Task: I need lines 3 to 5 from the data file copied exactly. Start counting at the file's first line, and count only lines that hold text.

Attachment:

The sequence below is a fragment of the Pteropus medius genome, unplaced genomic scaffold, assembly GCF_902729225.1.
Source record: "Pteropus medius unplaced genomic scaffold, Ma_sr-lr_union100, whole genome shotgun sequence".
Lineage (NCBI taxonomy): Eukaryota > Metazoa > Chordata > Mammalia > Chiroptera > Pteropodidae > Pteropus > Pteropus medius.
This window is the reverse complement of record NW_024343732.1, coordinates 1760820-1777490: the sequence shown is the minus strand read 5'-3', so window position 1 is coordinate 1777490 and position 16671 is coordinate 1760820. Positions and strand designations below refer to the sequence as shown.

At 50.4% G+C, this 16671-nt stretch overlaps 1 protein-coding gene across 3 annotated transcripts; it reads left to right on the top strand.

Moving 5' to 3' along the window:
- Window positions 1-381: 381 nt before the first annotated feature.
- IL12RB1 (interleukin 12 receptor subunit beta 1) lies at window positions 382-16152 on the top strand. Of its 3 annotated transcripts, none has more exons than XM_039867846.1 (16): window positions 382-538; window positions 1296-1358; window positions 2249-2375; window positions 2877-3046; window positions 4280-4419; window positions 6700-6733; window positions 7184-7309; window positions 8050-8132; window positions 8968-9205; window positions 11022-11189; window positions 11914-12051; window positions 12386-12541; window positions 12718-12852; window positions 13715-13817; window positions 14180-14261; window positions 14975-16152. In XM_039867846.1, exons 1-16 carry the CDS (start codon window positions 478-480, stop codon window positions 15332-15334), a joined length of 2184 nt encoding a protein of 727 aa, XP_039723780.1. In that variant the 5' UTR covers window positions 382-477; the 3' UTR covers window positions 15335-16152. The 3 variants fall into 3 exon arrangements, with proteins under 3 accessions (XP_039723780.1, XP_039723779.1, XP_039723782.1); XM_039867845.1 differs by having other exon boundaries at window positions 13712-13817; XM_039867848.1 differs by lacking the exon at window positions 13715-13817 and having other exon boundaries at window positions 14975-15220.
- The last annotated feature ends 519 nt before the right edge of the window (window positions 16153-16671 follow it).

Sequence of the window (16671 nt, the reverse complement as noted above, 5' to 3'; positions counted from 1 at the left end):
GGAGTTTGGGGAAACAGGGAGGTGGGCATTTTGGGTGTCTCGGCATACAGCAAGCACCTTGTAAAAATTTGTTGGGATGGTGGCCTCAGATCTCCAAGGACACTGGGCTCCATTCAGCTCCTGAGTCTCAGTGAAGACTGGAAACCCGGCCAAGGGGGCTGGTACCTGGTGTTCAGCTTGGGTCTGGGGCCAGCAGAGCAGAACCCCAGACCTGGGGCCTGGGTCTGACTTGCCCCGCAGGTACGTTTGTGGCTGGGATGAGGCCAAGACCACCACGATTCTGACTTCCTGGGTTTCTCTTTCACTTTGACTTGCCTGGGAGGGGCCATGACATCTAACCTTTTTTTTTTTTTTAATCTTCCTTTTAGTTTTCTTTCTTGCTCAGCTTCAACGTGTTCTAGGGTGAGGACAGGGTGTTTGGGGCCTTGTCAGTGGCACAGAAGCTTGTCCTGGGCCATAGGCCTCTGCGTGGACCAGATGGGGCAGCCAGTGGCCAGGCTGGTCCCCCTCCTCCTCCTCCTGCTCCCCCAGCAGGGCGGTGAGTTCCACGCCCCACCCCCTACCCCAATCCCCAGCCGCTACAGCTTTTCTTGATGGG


Lineage (NCBI taxonomy): Eukaryota > Metazoa > Chordata > Mammalia > Chiroptera > Pteropodidae > Pteropus > Pteropus medius.
This window is the reverse complement of record NW_024343732.1, coordinates 1760820-1777490: the sequence shown is the minus strand read 5'-3', so window position 1 is coordinate 1777490 and position 16671 is coordinate 1760820. Positions and strand designations below refer to the sequence as shown.

At 50.4% G+C, this 16671-nt stretch overlaps 1 protein-coding gene across 3 annotated transcripts; it reads left to right on the top strand.